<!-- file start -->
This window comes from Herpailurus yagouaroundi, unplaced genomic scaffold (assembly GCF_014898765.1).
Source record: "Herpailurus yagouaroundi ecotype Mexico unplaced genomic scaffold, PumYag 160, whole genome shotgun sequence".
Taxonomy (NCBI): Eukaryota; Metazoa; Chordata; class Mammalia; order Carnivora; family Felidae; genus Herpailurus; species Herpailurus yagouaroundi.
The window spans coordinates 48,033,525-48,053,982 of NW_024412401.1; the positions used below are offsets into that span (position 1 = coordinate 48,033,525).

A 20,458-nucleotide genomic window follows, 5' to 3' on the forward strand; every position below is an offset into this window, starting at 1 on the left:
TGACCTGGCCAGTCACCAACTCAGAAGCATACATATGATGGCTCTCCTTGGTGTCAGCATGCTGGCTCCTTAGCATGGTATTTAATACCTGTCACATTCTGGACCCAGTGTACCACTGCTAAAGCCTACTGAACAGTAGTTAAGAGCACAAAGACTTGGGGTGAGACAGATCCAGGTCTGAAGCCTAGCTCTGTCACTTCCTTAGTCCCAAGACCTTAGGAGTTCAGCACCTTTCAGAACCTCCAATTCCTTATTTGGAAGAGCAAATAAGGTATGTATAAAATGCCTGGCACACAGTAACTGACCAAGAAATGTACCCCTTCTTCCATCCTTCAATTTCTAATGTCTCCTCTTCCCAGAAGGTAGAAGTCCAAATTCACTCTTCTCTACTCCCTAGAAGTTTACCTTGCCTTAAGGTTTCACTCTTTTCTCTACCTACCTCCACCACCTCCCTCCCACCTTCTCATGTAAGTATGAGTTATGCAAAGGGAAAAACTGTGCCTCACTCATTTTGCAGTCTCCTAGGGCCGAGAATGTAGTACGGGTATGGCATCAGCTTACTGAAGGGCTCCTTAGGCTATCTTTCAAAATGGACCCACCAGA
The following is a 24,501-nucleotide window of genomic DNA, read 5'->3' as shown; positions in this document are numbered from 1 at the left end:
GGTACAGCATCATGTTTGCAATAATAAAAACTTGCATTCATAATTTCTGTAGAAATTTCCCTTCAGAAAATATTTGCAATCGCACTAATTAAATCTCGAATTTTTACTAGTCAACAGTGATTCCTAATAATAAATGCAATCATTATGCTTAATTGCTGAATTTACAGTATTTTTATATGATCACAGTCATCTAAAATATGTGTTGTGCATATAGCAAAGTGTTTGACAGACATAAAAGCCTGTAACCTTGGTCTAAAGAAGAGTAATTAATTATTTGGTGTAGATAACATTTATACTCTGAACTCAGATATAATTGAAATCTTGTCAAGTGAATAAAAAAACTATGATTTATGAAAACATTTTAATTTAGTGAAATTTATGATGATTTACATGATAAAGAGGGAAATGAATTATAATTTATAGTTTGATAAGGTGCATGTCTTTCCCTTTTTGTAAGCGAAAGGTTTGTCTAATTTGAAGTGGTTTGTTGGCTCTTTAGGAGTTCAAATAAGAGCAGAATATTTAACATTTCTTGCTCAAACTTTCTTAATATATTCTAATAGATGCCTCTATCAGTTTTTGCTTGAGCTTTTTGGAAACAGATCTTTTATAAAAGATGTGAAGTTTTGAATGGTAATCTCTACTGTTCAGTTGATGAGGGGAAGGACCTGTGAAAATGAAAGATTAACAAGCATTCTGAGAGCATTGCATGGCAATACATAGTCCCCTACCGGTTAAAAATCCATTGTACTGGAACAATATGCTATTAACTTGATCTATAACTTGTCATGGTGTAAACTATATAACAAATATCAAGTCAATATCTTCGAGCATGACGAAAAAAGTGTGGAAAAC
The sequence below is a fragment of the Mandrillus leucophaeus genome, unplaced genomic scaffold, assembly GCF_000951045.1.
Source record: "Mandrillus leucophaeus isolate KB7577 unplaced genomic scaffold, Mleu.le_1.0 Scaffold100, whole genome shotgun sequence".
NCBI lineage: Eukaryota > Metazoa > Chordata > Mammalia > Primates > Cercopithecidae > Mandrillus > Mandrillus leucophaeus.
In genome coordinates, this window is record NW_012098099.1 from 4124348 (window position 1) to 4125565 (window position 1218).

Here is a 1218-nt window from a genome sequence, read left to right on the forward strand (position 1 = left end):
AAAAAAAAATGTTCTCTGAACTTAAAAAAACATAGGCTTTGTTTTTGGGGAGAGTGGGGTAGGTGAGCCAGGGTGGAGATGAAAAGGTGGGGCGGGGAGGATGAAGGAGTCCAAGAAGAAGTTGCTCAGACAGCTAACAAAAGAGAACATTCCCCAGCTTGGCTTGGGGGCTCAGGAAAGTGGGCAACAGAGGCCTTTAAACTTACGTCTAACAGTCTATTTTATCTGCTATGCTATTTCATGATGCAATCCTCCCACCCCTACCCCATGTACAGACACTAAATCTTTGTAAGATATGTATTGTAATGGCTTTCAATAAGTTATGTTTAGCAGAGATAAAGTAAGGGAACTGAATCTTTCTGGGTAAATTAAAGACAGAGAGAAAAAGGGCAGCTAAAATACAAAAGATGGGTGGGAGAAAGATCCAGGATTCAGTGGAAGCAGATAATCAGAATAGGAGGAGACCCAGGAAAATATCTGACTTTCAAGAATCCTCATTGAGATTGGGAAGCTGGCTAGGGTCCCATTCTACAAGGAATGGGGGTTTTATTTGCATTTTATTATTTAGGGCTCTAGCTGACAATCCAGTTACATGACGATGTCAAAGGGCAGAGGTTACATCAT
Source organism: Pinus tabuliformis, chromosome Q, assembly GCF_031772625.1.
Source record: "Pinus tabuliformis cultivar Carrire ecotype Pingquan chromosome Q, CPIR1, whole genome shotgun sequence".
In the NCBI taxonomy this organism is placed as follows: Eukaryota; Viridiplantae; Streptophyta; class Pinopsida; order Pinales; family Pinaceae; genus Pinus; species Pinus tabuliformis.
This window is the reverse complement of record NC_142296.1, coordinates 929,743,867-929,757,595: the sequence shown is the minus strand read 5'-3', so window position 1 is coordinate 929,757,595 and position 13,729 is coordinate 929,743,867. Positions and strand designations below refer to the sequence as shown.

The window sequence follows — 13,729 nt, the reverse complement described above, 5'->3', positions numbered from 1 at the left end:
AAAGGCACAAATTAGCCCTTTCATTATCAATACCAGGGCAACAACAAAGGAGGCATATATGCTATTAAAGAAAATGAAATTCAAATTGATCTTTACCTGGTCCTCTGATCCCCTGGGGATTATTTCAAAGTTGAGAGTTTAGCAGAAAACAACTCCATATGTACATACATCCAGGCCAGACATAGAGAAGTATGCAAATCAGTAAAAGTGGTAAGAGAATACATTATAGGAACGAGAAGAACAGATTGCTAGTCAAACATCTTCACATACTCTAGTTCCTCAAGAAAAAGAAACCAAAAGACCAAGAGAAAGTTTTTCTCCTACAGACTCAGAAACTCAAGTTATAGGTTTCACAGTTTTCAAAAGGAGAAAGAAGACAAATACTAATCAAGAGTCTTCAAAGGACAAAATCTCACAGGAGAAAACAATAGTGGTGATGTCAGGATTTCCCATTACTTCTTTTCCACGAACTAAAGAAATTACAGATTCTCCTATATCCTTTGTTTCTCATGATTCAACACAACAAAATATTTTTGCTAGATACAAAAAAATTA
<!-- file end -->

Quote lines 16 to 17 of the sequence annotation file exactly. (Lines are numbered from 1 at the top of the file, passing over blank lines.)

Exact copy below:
Source record: "Pinus tabuliformis cultivar Carrire ecotype Pingquan chromosome Q, CPIR1, whole genome shotgun sequence".
In the NCBI taxonomy this organism is placed as follows: Eukaryota; Viridiplantae; Streptophyta; class Pinopsida; order Pinales; family Pinaceae; genus Pinus; species Pinus tabuliformis.